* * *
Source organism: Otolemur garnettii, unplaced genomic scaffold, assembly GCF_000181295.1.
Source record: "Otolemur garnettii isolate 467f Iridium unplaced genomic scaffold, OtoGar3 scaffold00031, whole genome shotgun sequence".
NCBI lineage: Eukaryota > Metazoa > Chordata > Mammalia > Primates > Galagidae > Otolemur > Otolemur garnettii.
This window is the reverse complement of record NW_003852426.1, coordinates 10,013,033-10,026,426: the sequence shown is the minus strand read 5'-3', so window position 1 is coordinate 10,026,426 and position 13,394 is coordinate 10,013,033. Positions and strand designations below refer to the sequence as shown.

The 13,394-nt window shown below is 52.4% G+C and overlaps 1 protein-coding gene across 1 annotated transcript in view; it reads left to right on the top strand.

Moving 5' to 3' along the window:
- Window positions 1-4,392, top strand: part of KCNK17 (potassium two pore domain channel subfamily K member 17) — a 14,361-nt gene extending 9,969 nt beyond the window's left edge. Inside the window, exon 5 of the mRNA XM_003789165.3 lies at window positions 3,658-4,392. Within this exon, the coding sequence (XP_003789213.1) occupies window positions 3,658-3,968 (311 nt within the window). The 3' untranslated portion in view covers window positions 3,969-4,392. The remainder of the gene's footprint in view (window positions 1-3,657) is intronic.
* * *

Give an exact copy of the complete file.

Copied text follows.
Source organism: Otolemur garnettii, unplaced genomic scaffold, assembly GCF_000181295.1.
Source record: "Otolemur garnettii isolate 467f Iridium unplaced genomic scaffold, OtoGar3 scaffold00031, whole genome shotgun sequence".
NCBI lineage: Eukaryota > Metazoa > Chordata > Mammalia > Primates > Galagidae > Otolemur > Otolemur garnettii.
This window is the reverse complement of record NW_003852426.1, coordinates 10,013,033-10,026,426: the sequence shown is the minus strand read 5'-3', so window position 1 is coordinate 10,026,426 and position 13,394 is coordinate 10,013,033. Positions and strand designations below refer to the sequence as shown.

The 13,394-nt window shown below is 52.4% G+C and overlaps 1 protein-coding gene across 1 annotated transcript in view; it reads left to right on the top strand.

Moving 5' to 3' along the window:
- Window positions 1-4,392, top strand: part of KCNK17 (potassium two pore domain channel subfamily K member 17) — a 14,361-nt gene extending 9,969 nt beyond the window's left edge. Inside the window, exon 5 of the mRNA XM_003789165.3 lies at window positions 3,658-4,392. Within this exon, the coding sequence (XP_003789213.1) occupies window positions 3,658-3,968 (311 nt within the window). The 3' untranslated portion in view covers window positions 3,969-4,392. The remainder of the gene's footprint in view (window positions 1-3,657) is intronic.